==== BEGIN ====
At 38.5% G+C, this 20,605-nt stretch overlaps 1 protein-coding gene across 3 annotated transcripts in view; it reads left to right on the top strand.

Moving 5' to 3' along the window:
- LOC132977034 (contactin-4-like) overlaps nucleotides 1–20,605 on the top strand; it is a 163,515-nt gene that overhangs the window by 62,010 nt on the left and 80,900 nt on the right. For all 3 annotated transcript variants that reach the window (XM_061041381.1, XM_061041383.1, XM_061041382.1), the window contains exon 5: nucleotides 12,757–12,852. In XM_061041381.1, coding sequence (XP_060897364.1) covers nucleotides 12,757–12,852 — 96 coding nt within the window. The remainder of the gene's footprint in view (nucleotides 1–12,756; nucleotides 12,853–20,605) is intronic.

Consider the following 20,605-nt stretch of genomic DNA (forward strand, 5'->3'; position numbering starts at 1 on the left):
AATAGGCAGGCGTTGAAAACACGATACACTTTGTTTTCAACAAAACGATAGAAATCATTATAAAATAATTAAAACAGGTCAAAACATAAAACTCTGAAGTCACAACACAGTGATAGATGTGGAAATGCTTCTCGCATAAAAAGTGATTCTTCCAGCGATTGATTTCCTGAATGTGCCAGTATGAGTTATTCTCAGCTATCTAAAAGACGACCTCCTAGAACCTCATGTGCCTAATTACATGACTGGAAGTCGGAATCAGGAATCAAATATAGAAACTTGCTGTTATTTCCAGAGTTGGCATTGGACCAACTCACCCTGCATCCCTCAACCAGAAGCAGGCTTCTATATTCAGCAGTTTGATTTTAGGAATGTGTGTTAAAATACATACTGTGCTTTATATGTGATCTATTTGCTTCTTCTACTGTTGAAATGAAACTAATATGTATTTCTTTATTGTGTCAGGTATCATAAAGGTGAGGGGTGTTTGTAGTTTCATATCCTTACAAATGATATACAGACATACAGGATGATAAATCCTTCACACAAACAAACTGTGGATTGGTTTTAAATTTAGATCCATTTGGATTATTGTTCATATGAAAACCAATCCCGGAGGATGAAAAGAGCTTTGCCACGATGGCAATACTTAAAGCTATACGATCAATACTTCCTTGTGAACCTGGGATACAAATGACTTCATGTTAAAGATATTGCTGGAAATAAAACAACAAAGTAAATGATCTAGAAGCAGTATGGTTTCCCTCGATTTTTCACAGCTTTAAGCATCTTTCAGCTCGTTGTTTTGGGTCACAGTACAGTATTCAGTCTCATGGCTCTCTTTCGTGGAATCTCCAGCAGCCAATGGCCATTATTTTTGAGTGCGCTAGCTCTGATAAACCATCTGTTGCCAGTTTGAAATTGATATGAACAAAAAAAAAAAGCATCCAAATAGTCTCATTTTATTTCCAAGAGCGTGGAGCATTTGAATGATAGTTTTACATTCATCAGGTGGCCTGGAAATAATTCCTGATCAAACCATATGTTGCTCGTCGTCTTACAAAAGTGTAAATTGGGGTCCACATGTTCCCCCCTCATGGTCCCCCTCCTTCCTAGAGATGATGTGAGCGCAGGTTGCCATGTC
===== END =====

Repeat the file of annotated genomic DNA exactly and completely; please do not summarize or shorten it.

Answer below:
At 38.5% G+C, this 20,605-nt stretch overlaps 1 protein-coding gene across 3 annotated transcripts in view; it reads left to right on the top strand.

Moving 5' to 3' along the window:
- LOC132977034 (contactin-4-like) overlaps nucleotides 1–20,605 on the top strand; it is a 163,515-nt gene that overhangs the window by 62,010 nt on the left and 80,900 nt on the right. For all 3 annotated transcript variants that reach the window (XM_061041381.1, XM_061041383.1, XM_061041382.1), the window contains exon 5: nucleotides 12,757–12,852. In XM_061041381.1, coding sequence (XP_060897364.1) covers nucleotides 12,757–12,852 — 96 coding nt within the window. The remainder of the gene's footprint in view (nucleotides 1–12,756; nucleotides 12,853–20,605) is intronic.

Consider the following 20,605-nt stretch of genomic DNA (forward strand, 5'->3'; position numbering starts at 1 on the left):
AATAGGCAGGCGTTGAAAACACGATACACTTTGTTTTCAACAAAACGATAGAAATCATTATAAAATAATTAAAACAGGTCAAAACATAAAACTCTGAAGTCACAACACAGTGATAGATGTGGAAATGCTTCTCGCATAAAAAGTGATTCTTCCAGCGATTGATTTCCTGAATGTGCCAGTATGAGTTATTCTCAGCTATCTAAAAGACGACCTCCTAGAACCTCATGTGCCTAATTACATGACTGGAAGTCGGAATCAGGAATCAAATATAGAAACTTGCTGTTATTTCCAGAGTTGGCATTGGACCAACTCACCCTGCATCCCTCAACCAGAAGCAGGCTTCTATATTCAGCAGTTTGATTTTAGGAATGTGTGTTAAAATACATACTGTGCTTTATATGTGATCTATTTGCTTCTTCTACTGTTGAAATGAAACTAATATGTATTTCTTTATTGTGTCAGGTATCATAAAGGTGAGGGGTGTTTGTAGTTTCATATCCTTACAAATGATATACAGACATACAGGATGATAAATCCTTCACACAAACAAACTGTGGATTGGTTTTAAATTTAGATCCATTTGGATTATTGTTCATATGAAAACCAATCCCGGAGGATGAAAAGAGCTTTGCCACGATGGCAATACTTAAAGCTATACGATCAATACTTCCTTGTGAACCTGGGATACAAATGACTTCATGTTAAAGATATTGCTGGAAATAAAACAACAAAGTAAATGATCTAGAAGCAGTATGGTTTCCCTCGATTTTTCACAGCTTTAAGCATCTTTCAGCTCGTTGTTTTGGGTCACAGTACAGTATTCAGTCTCATGGCTCTCTTTCGTGGAATCTCCAGCAGCCAATGGCCATTATTTTTGAGTGCGCTAGCTCTGATAAACCATCTGTTGCCAGTTTGAAATTGATATGAACAAAAAAAAAAAGCATCCAAATAGTCTCATTTTATTTCCAAGAGCGTGGAGCATTTGAATGATAGTTTTACATTCATCAGGTGGCCTGGAAATAATTCCTGATCAAACCATATGTTGCTCGTCGTCTTACAAAAGTGTAAATTGGGGTCCACATGTTCCCCCCTCATGGTCCCCCTCCTTCCTAGAGATGATGTGAGCGCAGGTTGCCATGTC